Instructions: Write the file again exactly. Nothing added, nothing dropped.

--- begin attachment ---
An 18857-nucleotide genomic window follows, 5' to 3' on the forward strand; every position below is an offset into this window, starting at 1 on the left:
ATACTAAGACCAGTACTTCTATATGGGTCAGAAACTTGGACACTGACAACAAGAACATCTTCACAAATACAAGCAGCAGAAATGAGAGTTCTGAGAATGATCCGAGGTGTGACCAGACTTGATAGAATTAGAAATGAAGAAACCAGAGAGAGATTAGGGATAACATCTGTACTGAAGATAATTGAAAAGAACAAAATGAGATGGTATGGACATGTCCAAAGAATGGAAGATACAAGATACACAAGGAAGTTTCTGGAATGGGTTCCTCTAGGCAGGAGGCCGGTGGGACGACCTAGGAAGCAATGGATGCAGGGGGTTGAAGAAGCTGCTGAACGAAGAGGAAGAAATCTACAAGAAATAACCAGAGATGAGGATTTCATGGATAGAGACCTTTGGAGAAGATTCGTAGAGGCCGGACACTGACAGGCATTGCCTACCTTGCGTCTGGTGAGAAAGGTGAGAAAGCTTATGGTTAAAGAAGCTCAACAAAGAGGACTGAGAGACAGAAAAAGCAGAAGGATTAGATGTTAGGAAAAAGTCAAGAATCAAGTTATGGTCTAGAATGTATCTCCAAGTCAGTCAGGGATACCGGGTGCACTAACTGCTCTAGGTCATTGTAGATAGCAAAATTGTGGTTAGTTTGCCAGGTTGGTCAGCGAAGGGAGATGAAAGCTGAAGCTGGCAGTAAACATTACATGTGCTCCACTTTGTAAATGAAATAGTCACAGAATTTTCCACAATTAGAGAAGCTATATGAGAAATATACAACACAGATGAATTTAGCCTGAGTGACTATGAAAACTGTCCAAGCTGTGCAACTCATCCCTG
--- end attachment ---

An 18857-nucleotide genomic window follows, 5' to 3' on the forward strand; every position below is an offset into this window, starting at 1 on the left:
ATACTAAGACCAGTACTTCTATATGGGTCAGAAACTTGGACACTGACAACAAGAACATCTTCACAAATACAAGCAGCAGAAATGAGAGTTCTGAGAATGATCCGAGGTGTGACCAGACTTGATAGAATTAGAAATGAAGAAACCAGAGAGAGATTAGGGATAACATCTGTACTGAAGATAATTGAAAAGAACAAAATGAGATGGTATGGACATGTCCAAAGAATGGAAGATACAAGATACACAAGGAAGTTTCTGGAATGGGTTCCTCTAGGCAGGAGGCCGGTGGGACGACCTAGGAAGCAATGGATGCAGGGGGTTGAAGAAGCTGCTGAACGAAGAGGAAGAAATCTACAAGAAATAACCAGAGATGAGGATTTCATGGATAGAGACCTTTGGAGAAGATTCGTAGAGGCCGGACACTGACAGGCATTGCCTACCTTGCGTCTGGTGAGAAAGGTGAGAAAGCTTATGGTTAAAGAAGCTCAACAAAGAGGACTGAGAGACAGAAAAAGCAGAAGGATTAGATGTTAGGAAAAAGTCAAGAATCAAGTTATGGTCTAGAATGTATCTCCAAGTCAGTCAGGGATACCGGGTGCACTAACTGCTCTAGGTCATTGTAGATAGCAAAATTGTGGTTAGTTTGCCAGGTTGGTCAGCGAAGGGAGATGAAAGCTGAAGCTGGCAGTAAACATTACATGTGCTCCACTTTGTAAATGAAATAGTCACAGAATTTTCCACAATTAGAGAAGCTATATGAGAAATATACAACACAGATGAATTTAGCCTGAGTGACTATGAAAACTGTCCAAGCTGTGCAACTCATCCCTG